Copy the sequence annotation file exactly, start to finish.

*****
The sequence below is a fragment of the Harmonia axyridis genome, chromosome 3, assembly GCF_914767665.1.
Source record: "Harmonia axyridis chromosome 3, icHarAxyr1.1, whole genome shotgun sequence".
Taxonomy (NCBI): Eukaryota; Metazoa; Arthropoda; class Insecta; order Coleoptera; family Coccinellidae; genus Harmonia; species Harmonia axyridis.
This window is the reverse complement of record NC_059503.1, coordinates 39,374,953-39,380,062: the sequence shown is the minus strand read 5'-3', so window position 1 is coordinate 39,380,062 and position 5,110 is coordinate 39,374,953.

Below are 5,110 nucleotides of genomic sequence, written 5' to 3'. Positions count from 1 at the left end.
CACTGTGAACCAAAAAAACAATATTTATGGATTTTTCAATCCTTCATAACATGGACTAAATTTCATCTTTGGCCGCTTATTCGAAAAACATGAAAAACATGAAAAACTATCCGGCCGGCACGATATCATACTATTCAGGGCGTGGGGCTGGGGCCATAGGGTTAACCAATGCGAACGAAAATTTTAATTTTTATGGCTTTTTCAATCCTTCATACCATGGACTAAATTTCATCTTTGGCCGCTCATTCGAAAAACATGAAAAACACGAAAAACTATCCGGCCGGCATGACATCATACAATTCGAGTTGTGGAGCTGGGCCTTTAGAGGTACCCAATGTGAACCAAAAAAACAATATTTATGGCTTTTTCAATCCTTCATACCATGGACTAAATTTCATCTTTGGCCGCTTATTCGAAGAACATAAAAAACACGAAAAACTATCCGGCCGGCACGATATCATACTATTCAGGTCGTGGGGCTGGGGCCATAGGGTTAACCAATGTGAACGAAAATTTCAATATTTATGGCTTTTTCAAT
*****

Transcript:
The sequence below is a fragment of the Harmonia axyridis genome, chromosome 3, assembly GCF_914767665.1.
Source record: "Harmonia axyridis chromosome 3, icHarAxyr1.1, whole genome shotgun sequence".
Taxonomy (NCBI): Eukaryota; Metazoa; Arthropoda; class Insecta; order Coleoptera; family Coccinellidae; genus Harmonia; species Harmonia axyridis.
This window is the reverse complement of record NC_059503.1, coordinates 39,374,953-39,380,062: the sequence shown is the minus strand read 5'-3', so window position 1 is coordinate 39,380,062 and position 5,110 is coordinate 39,374,953.

Below are 5,110 nucleotides of genomic sequence, written 5' to 3'. Positions count from 1 at the left end.
CACTGTGAACCAAAAAAACAATATTTATGGATTTTTCAATCCTTCATAACATGGACTAAATTTCATCTTTGGCCGCTTATTCGAAAAACATGAAAAACATGAAAAACTATCCGGCCGGCACGATATCATACTATTCAGGGCGTGGGGCTGGGGCCATAGGGTTAACCAATGCGAACGAAAATTTTAATTTTTATGGCTTTTTCAATCCTTCATACCATGGACTAAATTTCATCTTTGGCCGCTCATTCGAAAAACATGAAAAACACGAAAAACTATCCGGCCGGCATGACATCATACAATTCGAGTTGTGGAGCTGGGCCTTTAGAGGTACCCAATGTGAACCAAAAAAACAATATTTATGGCTTTTTCAATCCTTCATACCATGGACTAAATTTCATCTTTGGCCGCTTATTCGAAGAACATAAAAAACACGAAAAACTATCCGGCCGGCACGATATCATACTATTCAGGTCGTGGGGCTGGGGCCATAGGGTTAACCAATGTGAACGAAAATTTCAATATTTATGGCTTTTTCAAT